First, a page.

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Discussion Starter · #1 ·
IMO this is the best cutter a plumber can have.

 

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Discussion Starter · #5 ·
When there new and real sharp, you can use then to cleanly cut tubular drains, you have to circle the tubular for it to work thou, slowly, going to fast will shatter them or too much pressure being apply will also crack or shatter them. Beats the heck out of using a saw, and no pipe shaving to clean up.
 

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IMO this is the best cutter a plumber can have.

Love mine, except less than a year old, one of the keeper rings on the ratcheting handle broke. :cry:
The pin keeps slipping out and it's not very easy to cut with like that.

P.S. have you tried sharpening the blade with a regular knife sharpener? I keep meaning to try it.
 

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Discussion Starter · #7 ·
These will cut 1-1/2 Pex with ease, better then the quick cut cutter.
 

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I only use up to 1" PEX, I Find the normal Ridgid pex cutters to be feasible, and they are cheap it more or less depends on your job.
 

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hey ron, have you found a source for parts for the victor cutter? we've had 3 break in 2 months!!!
 

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Discussion Starter · #12 ·
You mean the cutter it's self? Supply houses sell just the cutter, if the tool it's self is broke, get a new one, that's what I do anyways.
 

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You mean the cutter it's self? Supply houses sell just the cutter, if the tool it's self is broke, get a new one, that's what I do anyways.
Thats what I figured, but it was worth a shot. Thats what we've been doing too. Seems a shame to throw a $60 tool away because of a silly little spring though....
 

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Discussion Starter · #14 ·
I can still use mine even if the spring fails. Just requires a little help.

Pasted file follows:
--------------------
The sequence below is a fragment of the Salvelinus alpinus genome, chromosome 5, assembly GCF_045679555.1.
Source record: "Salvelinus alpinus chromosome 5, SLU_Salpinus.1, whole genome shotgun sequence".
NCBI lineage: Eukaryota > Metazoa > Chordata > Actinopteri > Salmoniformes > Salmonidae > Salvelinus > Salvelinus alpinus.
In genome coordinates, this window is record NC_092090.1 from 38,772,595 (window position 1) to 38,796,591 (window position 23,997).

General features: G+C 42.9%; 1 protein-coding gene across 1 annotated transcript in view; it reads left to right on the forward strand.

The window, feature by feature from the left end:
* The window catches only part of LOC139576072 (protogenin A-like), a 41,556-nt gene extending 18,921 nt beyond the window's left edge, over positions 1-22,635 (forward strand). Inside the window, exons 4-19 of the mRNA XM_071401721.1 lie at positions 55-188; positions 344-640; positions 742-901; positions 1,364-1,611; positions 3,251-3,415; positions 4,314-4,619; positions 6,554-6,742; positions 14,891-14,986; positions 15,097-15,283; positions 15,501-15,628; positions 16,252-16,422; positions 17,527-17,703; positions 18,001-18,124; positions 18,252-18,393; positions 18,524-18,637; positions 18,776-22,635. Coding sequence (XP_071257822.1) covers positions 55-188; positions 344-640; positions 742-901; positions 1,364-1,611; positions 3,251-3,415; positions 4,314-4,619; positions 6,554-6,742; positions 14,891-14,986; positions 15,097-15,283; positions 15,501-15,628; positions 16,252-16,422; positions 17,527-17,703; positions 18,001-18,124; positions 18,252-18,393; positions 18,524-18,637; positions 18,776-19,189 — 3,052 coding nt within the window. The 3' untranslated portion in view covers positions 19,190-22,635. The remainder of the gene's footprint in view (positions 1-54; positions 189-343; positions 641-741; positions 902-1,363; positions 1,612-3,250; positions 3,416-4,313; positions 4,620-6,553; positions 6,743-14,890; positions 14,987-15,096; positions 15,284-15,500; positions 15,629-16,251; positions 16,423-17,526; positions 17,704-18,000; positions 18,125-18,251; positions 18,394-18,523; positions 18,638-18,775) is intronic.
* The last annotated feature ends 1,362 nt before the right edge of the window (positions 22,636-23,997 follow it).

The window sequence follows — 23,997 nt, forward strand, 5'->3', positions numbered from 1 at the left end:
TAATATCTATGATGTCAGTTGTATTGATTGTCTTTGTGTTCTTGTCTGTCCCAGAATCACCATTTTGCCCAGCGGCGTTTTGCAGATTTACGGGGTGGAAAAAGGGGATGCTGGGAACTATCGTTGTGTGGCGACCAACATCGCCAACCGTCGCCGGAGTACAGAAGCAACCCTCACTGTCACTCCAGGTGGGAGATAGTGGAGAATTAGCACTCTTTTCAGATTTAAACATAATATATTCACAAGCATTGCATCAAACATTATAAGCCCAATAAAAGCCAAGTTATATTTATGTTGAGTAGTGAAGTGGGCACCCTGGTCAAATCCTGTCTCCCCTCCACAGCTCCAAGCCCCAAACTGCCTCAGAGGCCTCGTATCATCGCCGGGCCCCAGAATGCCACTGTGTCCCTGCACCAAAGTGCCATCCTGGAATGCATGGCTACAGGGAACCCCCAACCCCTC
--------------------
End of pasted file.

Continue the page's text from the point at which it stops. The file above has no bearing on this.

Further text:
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This is similar to the one I use. There is more of a point to pierce the pipe, allowing for an easy cut. It has never compressed the pipe at all, just slides right through it. The large frame helps make square cuts.



 

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I can't recall the exact model, but Ridgid just came out with a set of improved Pex cutters with a grey housing and a serious metal blade - no ratcheting required. They cut a nice square end (bought a set a few monthes ago) and they cut much better than the red bodied plastic Ridgid versions (or no name version copy cat's).

For PVC/CPVC/ABS 3" and less as well as Fusiotherm which my company uses with the exception of the SDR 7.4 which is too thick (ridgid plastic pipe mostly), I like to use my Ridgid 151 (1/2" to 1") or 153 (1" to 3") Copper cutters with a plastic wheel. Nice, perfect, even square ends and no burrs. Yes you should file them though to reduce the evacuation of the glue but still much nicer than a hack saw in my opinion.

I've used the ratcheting versions above on Fusiotherm which is a German polypropolene on the 3 different types of their pipe we use (SDR 11 for cold water, SDR 7.4 for hot water, their Climatherm for heating mains) and they're good cutters but they don't cut as square of an end as the Ridgid 151's or 153's.
 

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Discussion Starter · #18 ·
Where do they sell this one?

I have not seen it around......:yes:
All my suppliers have them, or you can get them online.
 

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QUOTED:
Originally Posted by Ron The Plumber
IMO this is the best cutter a plumber can have


YEAH BUT DOES IT TRIM MONKEY TOENAILS :blink:
 

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Discussion Starter · #20 ·
QUOTED:
Originally Posted by Ron The Plumber
IMO this is the best cutter a plumber can have


YEAH BUT DOES IT TRIM MONKEY TOENAILS :blink:
It will cut right though your fingernail if your not watching what your doing, the auto close feature can catch you off guard.
 
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